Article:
€6.5m for ground-breaking projects in Limerick under Disruptive Technologies Fund

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TWO ground-breaking projects in Limerick will receive €6.5m in funding under the Disruptive Technologies Fund, Limerick Fine Gael TD Kieran O’Donnell has said.

The Government is investing €95 million in successful projects all over the country over the next three years. The 29 projects cover areas such as life sciences, medical devices, ICT, artificial intelligence, manufacturing and environmental sustainability.

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“I am delighted that 2 ground-breaking projects in Limerick under Disruptive Technologies Fund will receive €6.5m funding announced today by Government, with €3.65m for the TRIDENT project involving 8 collaborating research bases and industry including the University of Limerick and Analog Devices, and €2.85m for the SAFETYBOT Project involving 4 research bases and industry including Analog Devices.

 

The Full Project Details are:

Project Description Members Research Priority Area Regional Location Total
The goal of the TRIDENT project is to develop a low-cost, high-performance sodium-ion smart battery system using entirely sustainable materials and processes. The overall ambition is to provide a complete plug-and-play solution for grid-integrated residential battery energy storage systems

 

1) University of Limerick (UL);
2) Analog Devices International Unlimited Company;
3) mSemicon Teoranta;
4) ICERGi Ltd;
5) Glantreo Ltd;
6) TisaLabs Ltd;
7) Smart M Power Company Ltd;
8) Tyndall National Institute
ICT Limerick €3.65m
SAFETYBOT will realize Artificial Intelligence (AI) enabled safety solutions to service the Factory of the Future, enabling immersive collaboration between human workers, robots and automation equipment

 

1) Analog Devices International Unlimited Company;
2) Emdalo Technologies Ltd;
3) Modular Automation Ireland Ltd;
4) Tyndall National Institute
Manufacturing and Materials Limerick €2.85m

 

Deputy O’Donnell said: “The pandemic and Brexit have combined to bring unprecedented economic challenges and volatility to our enterprise sector.

“But with every challenge comes new opportunities and the Disruptive Technologies Innovation Fund is dedicated to entrepreneurs and researchers working on some really exciting ideas to develop solutions to the problems we face.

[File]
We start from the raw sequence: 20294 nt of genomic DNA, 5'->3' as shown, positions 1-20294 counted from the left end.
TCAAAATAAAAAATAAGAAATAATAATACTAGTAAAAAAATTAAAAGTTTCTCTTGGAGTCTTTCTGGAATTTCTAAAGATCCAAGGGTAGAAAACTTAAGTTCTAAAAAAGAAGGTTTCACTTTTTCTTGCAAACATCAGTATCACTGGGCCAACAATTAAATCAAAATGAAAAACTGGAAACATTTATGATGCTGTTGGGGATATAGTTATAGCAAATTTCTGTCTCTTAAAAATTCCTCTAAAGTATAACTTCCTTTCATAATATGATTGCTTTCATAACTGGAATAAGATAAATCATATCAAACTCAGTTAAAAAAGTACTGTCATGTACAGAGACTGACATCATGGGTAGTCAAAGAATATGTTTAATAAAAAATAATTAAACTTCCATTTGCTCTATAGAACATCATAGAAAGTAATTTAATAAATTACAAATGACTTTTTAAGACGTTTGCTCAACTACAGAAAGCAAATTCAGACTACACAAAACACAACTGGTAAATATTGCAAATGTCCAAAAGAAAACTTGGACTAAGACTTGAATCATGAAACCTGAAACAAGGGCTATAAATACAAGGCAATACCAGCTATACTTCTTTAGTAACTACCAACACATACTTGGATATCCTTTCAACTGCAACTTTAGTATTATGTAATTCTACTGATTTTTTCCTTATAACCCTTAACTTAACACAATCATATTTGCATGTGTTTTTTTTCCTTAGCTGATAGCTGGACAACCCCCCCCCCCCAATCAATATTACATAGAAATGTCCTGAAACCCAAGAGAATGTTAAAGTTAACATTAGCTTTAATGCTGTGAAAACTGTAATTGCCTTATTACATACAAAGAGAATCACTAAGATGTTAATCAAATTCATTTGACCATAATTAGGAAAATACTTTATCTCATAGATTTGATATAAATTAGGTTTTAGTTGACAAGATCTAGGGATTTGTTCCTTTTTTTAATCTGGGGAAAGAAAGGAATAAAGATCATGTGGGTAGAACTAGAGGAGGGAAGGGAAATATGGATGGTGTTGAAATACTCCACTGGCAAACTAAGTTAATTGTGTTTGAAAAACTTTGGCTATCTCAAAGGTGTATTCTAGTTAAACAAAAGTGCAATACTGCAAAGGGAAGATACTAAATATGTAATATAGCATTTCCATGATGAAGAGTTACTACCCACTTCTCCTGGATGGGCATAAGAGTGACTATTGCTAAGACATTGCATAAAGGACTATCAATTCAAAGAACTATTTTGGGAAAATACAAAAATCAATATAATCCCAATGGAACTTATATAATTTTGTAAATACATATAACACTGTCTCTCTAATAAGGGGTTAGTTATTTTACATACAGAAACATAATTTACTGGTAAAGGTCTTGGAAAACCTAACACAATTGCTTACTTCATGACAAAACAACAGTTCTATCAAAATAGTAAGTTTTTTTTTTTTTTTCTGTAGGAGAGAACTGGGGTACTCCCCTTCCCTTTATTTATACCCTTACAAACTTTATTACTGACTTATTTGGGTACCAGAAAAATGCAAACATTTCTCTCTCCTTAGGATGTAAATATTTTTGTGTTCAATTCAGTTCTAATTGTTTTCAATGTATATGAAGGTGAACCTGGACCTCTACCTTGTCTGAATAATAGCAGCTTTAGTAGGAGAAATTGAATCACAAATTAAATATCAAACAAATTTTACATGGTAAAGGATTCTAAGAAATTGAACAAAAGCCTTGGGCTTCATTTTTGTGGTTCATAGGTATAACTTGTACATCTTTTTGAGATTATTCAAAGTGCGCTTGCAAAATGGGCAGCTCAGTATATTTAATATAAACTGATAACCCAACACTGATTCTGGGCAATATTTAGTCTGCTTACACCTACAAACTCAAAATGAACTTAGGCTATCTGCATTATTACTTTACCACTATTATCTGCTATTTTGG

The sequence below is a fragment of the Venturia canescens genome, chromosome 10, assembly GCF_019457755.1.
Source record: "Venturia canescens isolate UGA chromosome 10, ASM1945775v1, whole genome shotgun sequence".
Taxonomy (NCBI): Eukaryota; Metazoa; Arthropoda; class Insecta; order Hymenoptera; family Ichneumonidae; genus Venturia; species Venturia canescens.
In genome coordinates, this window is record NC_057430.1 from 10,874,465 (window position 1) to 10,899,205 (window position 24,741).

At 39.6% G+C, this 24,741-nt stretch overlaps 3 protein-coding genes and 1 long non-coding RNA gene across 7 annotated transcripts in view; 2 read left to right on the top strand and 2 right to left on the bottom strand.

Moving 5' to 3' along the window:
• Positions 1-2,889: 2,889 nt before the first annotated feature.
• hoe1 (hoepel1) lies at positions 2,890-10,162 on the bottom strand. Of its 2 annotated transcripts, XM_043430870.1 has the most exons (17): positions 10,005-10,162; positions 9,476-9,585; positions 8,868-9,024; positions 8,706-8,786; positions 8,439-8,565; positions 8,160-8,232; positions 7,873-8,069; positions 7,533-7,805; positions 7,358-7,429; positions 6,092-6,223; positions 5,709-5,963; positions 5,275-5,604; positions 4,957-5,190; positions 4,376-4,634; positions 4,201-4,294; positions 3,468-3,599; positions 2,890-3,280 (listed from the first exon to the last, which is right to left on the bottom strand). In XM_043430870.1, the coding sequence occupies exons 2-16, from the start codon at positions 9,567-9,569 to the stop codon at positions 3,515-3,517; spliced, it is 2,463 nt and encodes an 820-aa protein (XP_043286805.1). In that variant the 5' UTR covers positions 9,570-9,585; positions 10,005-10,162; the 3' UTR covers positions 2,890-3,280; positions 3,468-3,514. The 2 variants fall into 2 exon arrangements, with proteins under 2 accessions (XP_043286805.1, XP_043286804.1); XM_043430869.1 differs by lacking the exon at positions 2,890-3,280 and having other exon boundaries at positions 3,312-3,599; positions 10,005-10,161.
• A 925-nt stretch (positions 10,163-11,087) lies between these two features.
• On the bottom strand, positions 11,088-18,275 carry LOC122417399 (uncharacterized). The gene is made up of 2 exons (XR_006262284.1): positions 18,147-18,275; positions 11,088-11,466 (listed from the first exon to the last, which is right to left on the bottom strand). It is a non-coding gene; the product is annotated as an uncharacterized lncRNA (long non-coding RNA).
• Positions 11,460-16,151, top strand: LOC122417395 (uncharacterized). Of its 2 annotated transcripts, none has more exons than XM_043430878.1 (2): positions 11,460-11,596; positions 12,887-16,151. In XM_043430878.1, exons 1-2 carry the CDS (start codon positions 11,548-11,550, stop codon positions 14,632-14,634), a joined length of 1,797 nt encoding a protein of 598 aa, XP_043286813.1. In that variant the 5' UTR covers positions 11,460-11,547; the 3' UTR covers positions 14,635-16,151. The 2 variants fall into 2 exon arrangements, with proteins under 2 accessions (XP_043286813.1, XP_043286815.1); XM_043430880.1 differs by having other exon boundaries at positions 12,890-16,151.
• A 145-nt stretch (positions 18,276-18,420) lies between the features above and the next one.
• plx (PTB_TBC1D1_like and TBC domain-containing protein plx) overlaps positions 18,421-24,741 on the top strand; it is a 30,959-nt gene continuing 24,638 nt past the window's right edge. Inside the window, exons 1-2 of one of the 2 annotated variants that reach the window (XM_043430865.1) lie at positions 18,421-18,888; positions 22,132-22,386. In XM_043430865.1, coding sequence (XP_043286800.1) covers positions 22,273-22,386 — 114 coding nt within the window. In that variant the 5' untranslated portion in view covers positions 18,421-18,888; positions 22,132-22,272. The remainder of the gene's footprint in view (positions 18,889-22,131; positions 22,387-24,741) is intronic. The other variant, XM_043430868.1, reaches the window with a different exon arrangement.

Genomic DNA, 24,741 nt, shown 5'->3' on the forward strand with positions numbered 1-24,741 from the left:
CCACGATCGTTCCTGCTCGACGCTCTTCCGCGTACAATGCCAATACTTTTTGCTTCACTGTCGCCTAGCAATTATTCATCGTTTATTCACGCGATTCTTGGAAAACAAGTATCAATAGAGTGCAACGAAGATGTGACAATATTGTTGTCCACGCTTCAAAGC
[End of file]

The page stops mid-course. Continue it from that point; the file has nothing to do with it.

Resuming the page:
“The Government is funding projects which will have wide-ranging benefits across many areas of society.

“There are many successful projects in the health sector, which we hope will result in better patient outcomes for thousands suffering from cancer, heart disease and fractured bones among other conditions. There is also focus on sustainability, with a number of projects looking at ways to improve and reduce energy use.”

Tánaiste and Minister for Enterprise, Trade and Employment, Leo Varadkar said: “These new technologies will create high-quality jobs in existing and emerging sectors, now and over the coming decades. There is a good spread of partners, based all around Ireland, highlighting the strength of our enterprise and research base all across the country.

“The level of DTIF funding involved – at €95million – demonstrates our commitment to continue to invest and rebuild a stronger, more resilient economy after the pandemic.”

All projects involve collaborations of between three and eight partners, including SMEs, multinational corporations and research organisations. SME participation is an integral part of the Fund, with 62 SMEs among the 111 organisations involved and 22 leading their project.

The funding announced today brings the total funding awarded under the three DTIF Calls to date to €235m. The Fund, established under the National Development Plan in 2018, commits a total of €500 million of government funding, alongside enterprise co-funding of projects.

Deputy O’Donnell said: “The Irish research sector is key to our future economic prospects. Many top-performing indigenous companies have emerged as spin-outs from the research conducted in our universities and higher education institutes.”

Minister for Further and Higher Education, Research, Innovation and Science, Simon Harris said: “DTIF is an important tool for realising our ambitions as a global innovation leader and a location for research excellence. The level of investment being made today in cutting-edge technologies will create employment opportunities for our graduates and help to maintain Ireland as an attractive destination for top research talent.”